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If this is Tampa Bay Rays’ long goodbye, say hello to newest, biggest joke in sports

In the long saga of Major League Baseball’s viability in the bay area, this team and this place have hit a new low.
Has the June 13 power outage at Tropicana Field become a metaphor for the Rays' future in Tampa Bay? MONICA HERNDON | Times
Published Jun. 21
Updated Jun. 22

What’s French for “What’s the matter with Snell?”

The Rays have done it.

On the way out the door, presumably, they have become the biggest joke in sports.

And Tampa Bay has become the laughingstock of American sports cities. No, make that international sports cities.

The team’s proposed can’t-possibly-work Canadian time-share is but the beginning of a true circus that is anyone’s guess when it will end.

2022? 2027?

MORE RAYS: If the Montreal idea is bogus, what are the Rays really thinking?

Just know that when the music stops, Rays owner Stuart Sternberg is sure to get his deposit back on the calliope.

Half a season here, half a season up there?

I know the Rays invented openers, but this is ridiculous.

Meanwhile, Tampa Bay fans are gearing up to register their distinct pleasure by not attending Rays games. Do not underestimate them. They have been practicing for two decades.

This international crisis is absolutely nothing against the great metropolis of Montreal, a true sports mecca, so long as you’re wearing ice skates.

South of the border, way south, back here, this is almost too much to handle. Imagine losing your baseball team, even if it’s just for half a season, to a place that already had baseball and lost it despite having the best players going.

It’s enough to make you start wooing an NBA expansion team.

By the way, if Sternberg starts showing up in Montreal as much as he does in Tampa Bay, I might throw up in two languages.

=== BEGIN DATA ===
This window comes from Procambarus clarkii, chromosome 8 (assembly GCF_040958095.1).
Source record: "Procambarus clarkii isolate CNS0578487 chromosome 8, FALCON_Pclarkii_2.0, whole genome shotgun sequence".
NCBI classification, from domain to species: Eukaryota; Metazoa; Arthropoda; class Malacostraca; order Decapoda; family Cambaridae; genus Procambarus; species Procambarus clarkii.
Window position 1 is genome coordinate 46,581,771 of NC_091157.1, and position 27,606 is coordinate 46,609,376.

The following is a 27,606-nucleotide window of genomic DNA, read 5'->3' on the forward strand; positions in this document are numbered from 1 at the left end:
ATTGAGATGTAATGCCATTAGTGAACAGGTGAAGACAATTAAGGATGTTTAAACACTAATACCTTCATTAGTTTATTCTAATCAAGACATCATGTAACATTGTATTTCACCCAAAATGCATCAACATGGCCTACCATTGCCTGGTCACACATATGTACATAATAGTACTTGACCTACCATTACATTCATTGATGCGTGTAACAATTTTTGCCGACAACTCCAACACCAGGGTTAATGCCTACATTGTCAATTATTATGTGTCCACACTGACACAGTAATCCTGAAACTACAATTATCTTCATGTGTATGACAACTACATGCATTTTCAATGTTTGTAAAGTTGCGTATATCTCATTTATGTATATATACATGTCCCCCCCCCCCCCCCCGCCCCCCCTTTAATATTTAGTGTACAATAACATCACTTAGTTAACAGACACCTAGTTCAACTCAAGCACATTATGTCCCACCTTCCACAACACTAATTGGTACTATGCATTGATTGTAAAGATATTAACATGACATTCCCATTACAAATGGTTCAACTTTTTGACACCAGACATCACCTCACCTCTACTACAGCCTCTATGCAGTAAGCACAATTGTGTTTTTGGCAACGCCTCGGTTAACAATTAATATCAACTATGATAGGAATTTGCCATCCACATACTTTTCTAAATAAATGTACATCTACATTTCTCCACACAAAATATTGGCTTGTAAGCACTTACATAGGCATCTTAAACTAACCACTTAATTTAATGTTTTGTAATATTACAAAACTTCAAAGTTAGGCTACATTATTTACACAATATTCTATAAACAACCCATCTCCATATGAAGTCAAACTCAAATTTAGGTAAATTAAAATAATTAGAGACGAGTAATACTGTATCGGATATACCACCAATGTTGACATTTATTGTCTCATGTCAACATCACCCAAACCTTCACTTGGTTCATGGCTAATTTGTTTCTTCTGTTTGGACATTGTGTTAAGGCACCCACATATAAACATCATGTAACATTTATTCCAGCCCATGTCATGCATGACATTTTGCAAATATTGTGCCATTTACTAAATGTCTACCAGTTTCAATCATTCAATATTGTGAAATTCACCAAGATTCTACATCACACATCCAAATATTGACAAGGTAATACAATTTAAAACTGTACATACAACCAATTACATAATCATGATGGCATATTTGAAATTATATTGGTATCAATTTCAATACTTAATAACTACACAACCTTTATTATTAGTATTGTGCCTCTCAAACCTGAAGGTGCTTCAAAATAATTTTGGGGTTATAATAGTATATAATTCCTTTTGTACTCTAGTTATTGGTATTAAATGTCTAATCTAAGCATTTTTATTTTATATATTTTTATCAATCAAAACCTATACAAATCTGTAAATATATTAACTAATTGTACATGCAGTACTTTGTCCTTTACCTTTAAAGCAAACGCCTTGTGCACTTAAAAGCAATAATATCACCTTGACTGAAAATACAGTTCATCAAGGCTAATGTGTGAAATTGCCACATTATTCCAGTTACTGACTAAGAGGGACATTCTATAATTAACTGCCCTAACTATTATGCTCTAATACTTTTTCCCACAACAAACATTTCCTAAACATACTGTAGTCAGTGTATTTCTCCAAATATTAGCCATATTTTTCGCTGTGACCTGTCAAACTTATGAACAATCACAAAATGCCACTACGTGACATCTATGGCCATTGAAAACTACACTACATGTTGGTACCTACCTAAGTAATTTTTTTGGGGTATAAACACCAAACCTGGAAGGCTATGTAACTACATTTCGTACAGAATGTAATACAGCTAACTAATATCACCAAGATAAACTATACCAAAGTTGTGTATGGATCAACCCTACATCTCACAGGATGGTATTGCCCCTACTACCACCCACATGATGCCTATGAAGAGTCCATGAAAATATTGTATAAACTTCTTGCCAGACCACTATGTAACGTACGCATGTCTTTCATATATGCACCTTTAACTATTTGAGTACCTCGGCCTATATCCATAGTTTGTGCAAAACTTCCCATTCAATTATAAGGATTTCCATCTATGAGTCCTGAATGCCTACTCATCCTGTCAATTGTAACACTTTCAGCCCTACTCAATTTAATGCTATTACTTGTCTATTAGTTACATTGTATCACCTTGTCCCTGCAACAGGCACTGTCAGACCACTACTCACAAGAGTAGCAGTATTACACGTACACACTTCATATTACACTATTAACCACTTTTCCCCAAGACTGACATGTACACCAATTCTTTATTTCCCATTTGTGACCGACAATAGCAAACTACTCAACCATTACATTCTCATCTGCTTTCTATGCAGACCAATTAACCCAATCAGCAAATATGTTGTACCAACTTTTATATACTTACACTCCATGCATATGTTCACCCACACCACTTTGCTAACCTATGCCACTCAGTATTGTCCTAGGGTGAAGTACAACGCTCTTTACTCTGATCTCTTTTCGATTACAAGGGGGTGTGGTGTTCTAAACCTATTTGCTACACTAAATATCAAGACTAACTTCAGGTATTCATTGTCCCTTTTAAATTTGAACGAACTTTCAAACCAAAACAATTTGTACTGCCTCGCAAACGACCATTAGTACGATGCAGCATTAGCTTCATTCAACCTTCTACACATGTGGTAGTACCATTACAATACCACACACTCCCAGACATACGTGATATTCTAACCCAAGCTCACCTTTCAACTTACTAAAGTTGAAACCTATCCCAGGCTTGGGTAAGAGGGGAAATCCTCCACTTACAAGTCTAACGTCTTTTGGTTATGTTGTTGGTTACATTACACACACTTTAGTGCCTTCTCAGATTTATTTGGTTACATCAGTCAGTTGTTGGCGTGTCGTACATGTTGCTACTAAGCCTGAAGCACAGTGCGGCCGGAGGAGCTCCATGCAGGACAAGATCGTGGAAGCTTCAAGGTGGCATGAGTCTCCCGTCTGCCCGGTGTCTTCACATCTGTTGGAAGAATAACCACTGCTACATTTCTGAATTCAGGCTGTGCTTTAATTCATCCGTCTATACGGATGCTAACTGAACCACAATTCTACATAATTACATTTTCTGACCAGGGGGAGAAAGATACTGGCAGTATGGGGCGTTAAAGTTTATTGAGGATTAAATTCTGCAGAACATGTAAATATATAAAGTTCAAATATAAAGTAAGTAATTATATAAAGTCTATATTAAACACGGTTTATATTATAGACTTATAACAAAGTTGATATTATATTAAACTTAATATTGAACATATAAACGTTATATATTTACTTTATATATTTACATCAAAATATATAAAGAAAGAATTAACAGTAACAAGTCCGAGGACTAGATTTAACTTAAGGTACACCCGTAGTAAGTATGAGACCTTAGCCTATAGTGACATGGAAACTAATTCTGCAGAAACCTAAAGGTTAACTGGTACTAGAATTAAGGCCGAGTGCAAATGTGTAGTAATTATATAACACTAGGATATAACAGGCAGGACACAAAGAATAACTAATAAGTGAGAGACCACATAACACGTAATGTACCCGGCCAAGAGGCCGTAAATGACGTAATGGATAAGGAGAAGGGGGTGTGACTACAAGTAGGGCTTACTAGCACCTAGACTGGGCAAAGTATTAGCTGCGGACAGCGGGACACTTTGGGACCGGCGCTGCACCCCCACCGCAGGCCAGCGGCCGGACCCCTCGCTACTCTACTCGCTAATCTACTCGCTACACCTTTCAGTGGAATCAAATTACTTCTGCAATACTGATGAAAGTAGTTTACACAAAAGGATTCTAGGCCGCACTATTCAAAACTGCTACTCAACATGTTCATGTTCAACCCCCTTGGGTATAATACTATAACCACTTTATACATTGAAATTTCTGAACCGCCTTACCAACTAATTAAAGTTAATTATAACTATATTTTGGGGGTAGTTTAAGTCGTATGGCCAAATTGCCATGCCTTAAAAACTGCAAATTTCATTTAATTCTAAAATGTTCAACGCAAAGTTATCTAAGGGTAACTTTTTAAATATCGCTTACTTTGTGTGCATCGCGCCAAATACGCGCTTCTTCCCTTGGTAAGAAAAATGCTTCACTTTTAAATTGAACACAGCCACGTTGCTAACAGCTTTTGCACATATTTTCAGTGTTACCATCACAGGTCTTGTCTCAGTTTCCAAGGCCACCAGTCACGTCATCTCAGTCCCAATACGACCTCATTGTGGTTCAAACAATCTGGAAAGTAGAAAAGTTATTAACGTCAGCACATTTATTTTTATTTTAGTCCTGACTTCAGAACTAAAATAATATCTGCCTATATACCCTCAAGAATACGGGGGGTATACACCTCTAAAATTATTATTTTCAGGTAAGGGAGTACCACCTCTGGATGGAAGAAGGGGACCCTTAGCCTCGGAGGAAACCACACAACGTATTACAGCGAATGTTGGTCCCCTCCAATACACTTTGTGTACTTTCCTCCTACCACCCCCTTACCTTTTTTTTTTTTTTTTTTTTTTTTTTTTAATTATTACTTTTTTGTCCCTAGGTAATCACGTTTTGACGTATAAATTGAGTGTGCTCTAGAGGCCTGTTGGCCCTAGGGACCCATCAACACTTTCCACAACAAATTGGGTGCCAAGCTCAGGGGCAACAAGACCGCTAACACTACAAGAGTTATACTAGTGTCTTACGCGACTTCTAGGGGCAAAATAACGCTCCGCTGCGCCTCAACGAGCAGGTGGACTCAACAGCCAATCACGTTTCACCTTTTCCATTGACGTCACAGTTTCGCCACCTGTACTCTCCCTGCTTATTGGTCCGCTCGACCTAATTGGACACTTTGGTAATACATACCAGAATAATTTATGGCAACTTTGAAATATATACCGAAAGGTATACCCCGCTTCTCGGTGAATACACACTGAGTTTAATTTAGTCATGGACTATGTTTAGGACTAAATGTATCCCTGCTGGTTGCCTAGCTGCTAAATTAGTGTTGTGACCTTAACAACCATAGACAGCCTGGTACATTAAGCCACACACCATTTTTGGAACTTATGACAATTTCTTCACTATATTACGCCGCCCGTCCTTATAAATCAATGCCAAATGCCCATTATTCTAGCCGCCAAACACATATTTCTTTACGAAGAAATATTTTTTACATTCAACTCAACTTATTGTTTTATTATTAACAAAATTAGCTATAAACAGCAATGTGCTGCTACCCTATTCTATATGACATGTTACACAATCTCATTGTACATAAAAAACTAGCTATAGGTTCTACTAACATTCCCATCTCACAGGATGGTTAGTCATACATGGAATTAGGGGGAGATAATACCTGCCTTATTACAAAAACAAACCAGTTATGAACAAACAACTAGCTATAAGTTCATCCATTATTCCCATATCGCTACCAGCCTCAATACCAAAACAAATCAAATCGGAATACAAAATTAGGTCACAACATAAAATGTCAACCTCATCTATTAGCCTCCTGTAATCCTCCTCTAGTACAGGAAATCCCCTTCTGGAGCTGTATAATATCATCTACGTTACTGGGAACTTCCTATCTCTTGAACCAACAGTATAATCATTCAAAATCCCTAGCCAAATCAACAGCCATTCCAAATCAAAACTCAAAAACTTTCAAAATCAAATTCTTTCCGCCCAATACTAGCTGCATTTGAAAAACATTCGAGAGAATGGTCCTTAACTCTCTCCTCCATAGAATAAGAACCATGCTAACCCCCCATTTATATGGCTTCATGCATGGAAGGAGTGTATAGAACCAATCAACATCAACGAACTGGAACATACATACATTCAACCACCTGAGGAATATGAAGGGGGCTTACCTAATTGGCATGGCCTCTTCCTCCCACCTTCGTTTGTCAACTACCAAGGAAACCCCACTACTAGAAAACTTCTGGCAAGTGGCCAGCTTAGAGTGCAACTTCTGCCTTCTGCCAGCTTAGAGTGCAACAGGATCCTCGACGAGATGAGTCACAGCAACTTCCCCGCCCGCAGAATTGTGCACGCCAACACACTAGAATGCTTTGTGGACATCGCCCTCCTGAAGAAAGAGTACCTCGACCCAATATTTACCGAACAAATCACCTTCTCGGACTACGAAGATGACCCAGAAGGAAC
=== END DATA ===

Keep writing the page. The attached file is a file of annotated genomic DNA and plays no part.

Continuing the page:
MORE RAYS: What would they be called if they moved half their home games to Montreal

Meanwhile, we’re stuck with a football team that is beyond pathetic and a hockey team that is really good but not really, really good enough to win a championship.

There are two ways to look at this cockamamie two-city deal.

On one hand, maybe the Rays want to be here, truly, and this is merely their final play in brinkmanship, an attempt by Sternberg to stir Tampa Bay civic leaders to build a baseball park.

By the way, Montreal would have to build a ballpark, too. Yeah, this thing has can’t-miss written all over it.

The Rays have one foot in the moving van and one foot in a city council meeting. Who will blink, or pour concrete, first?

Empty seats are a familiar sight at Tropicana Field. The Rays had the worst attendance in Major Leageu Baseball in 2017 with an average crowd of 15,670 per game. This year has been even more barren. Going into Monday night's game, the Rays were averaging 14,618 per game. [Times files (2017)]

On the other hand, maybe the Rays don’t want Tampa Bay to budge. Maybe they just want out. Maybe baseball and its commissioner, Rob Manfred, wants them out of Tampa Bay, too.